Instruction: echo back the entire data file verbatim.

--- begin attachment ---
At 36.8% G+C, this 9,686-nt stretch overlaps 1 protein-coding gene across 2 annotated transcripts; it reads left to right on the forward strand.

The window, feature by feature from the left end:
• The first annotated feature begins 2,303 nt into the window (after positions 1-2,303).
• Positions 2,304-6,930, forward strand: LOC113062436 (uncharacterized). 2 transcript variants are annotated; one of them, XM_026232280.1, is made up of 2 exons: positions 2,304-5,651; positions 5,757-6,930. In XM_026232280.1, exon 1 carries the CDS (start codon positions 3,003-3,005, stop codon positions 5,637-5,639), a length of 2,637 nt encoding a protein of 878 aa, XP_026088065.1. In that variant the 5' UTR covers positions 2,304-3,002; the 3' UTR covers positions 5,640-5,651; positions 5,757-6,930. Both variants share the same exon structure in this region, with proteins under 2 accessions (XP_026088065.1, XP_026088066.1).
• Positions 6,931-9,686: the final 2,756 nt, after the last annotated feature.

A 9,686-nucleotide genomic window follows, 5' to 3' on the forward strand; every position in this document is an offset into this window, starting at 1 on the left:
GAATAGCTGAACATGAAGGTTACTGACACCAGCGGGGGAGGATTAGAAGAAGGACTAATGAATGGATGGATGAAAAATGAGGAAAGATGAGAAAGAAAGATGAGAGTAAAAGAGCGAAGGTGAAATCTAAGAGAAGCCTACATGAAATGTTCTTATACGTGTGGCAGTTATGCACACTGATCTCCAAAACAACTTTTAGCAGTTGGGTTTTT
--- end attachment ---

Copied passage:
At 36.8% G+C, this 9,686-nt stretch overlaps 1 protein-coding gene across 2 annotated transcripts; it reads left to right on the forward strand.

The window, feature by feature from the left end:
• The first annotated feature begins 2,303 nt into the window (after positions 1-2,303).
• Positions 2,304-6,930, forward strand: LOC113062436 (uncharacterized). 2 transcript variants are annotated; one of them, XM_026232280.1, is made up of 2 exons: positions 2,304-5,651; positions 5,757-6,930. In XM_026232280.1, exon 1 carries the CDS (start codon positions 3,003-3,005, stop codon positions 5,637-5,639), a length of 2,637 nt encoding a protein of 878 aa, XP_026088065.1. In that variant the 5' UTR covers positions 2,304-3,002; the 3' UTR covers positions 5,640-5,651; positions 5,757-6,930. Both variants share the same exon structure in this region, with proteins under 2 accessions (XP_026088065.1, XP_026088066.1).
• Positions 6,931-9,686: the final 2,756 nt, after the last annotated feature.

A 9,686-nucleotide genomic window follows, 5' to 3' on the forward strand; every position in this document is an offset into this window, starting at 1 on the left:
GAATAGCTGAACATGAAGGTTACTGACACCAGCGGGGGAGGATTAGAAGAAGGACTAATGAATGGATGGATGAAAAATGAGGAAAGATGAGAAAGAAAGATGAGAGTAAAAGAGCGAAGGTGAAATCTAAGAGAAGCCTACATGAAATGTTCTTATACGTGTGGCAGTTATGCACACTGATCTCCAAAACAACTTTTAGCAGTTGGGTTTTT